Fourth, our privacy, pride and self-reliance makes it difficult for us to reach out to others for help, but we ought to. Especially, to the church. Have someone come and sit while you get out, run some errands and get a break. So often, folks at church want to do something, but they don’t know what. Be specific about what you need and what works. Not everyone can do this and you have to recognize this. Some talk loud and long and that can make the ill person even worse. Some don’t recognize how long they have stayed and they can make others weary because they stay and stay and stay. We have to appreciate the privacy of others. Some just do not want others doing their laundry. Respect that. Some are very picky when it comes to what they can eat. Respect that. When we do not respect that and we force our way into the lives of others, it can hurt them more than it helps them. Ask, first. Ask if you can clean the house for them. Ask, if you can bring some food. Ask, if you can run errands for them. Don’t be offended if they say “no.” Some people are very private.

Fifth, be careful about asking too many questions. It was announced that someone was having surgery. After services the poor soul must have told the same thing over and over and over. I felt sorry for the person. It made me weary just watching. I know people mean well. And, people care. And, people want to pray. But our curiosity can get the best of us. We want to know what it is you have, what doctor you are seeing, what treatment plans you are following, how long you have known about this. We mean well, but I wonder if a person ought to just bring in his medical charts and spread them out on the Lord’s Supper table so everyone can go around and analyze them. Be careful about being too noisy and be respectful of the person. Remember the golden rule. How would you want others to treat you?

Sixth, our verse takes us back to God, where we always need to be. Years ago we had a sister in the congregation who was going to have a serious brain surgery. I remember preaching a lesson about that and then having a special prayer service just for her. It was a serious operation. The Lord had mercy on her. Doctors, tests and labs are limited. God is not. There is only so much that the medical staff can see and treat. Not God. So, first, always and last, prayers must be offered. Sometimes a family struggles spiritually. They have questions. Sometimes their faith slips because they have missed so many services being with the sick family member. Do some special things that will help their faith. Maybe some folks can come by and sing some hymns. Maybe a personal Bible study. Maybe sitting with the sick one so the family can go to worship. Maybe bringing some of the class papers from a Bible study and keeping them up with what’s going on. Sharing a bulletin so they don’t feel so out of touch. If the congregation has video streaming, help them get that set up. Many do not know how to do that. Letting the family know that you are thinking of them and praying for them is wonderful.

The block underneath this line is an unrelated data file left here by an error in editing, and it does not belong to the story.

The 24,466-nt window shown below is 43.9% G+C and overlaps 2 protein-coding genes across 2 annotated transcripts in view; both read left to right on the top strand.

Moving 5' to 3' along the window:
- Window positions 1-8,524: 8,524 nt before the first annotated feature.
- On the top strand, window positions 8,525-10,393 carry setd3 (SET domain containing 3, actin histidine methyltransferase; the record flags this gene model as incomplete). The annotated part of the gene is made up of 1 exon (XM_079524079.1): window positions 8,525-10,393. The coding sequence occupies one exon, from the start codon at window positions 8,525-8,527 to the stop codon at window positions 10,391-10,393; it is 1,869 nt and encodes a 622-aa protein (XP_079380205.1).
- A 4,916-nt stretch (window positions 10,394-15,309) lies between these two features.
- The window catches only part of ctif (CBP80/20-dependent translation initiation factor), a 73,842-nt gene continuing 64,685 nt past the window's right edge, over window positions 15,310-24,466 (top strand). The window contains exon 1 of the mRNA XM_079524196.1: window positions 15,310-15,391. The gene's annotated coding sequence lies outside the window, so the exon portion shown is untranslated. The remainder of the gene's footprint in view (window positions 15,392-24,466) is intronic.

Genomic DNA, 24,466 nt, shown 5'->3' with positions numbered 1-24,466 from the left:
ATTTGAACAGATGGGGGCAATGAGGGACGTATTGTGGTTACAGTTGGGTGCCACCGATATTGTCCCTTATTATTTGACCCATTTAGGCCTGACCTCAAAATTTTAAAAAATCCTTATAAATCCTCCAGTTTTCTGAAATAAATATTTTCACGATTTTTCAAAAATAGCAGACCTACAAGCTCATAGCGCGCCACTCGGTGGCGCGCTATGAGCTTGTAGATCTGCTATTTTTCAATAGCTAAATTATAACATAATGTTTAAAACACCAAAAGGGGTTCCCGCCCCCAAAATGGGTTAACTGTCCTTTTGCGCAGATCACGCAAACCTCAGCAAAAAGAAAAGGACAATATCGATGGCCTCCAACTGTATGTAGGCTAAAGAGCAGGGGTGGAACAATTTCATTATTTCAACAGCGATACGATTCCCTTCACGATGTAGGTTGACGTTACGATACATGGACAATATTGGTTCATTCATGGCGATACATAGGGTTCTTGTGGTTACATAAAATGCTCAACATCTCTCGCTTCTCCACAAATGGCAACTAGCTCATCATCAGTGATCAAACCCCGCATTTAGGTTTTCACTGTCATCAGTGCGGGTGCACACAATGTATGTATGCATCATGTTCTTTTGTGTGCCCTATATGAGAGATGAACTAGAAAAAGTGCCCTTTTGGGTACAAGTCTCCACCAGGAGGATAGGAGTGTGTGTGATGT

I remember my dear mom keeping every one of her cards that were mailed to her. She’d have me go through and count for her. She received over a thousand cards. I know that because I counted them over and over for her. I read and re-read many of those cards to her. She’d just look at the pictures on the cards and those little acts of kindness touched her heart so much. Remember that. You don’t have to write much. It’s the thought, the effort and the heart behind all of this that matters. Those cards meant a lot to me. It reminded me that there were a whole army of family and brethren who were behind us and hoping the best for us. Knowing you are not alone means so much.

Epaphroditus was sick to the point of death. God had mercy on him.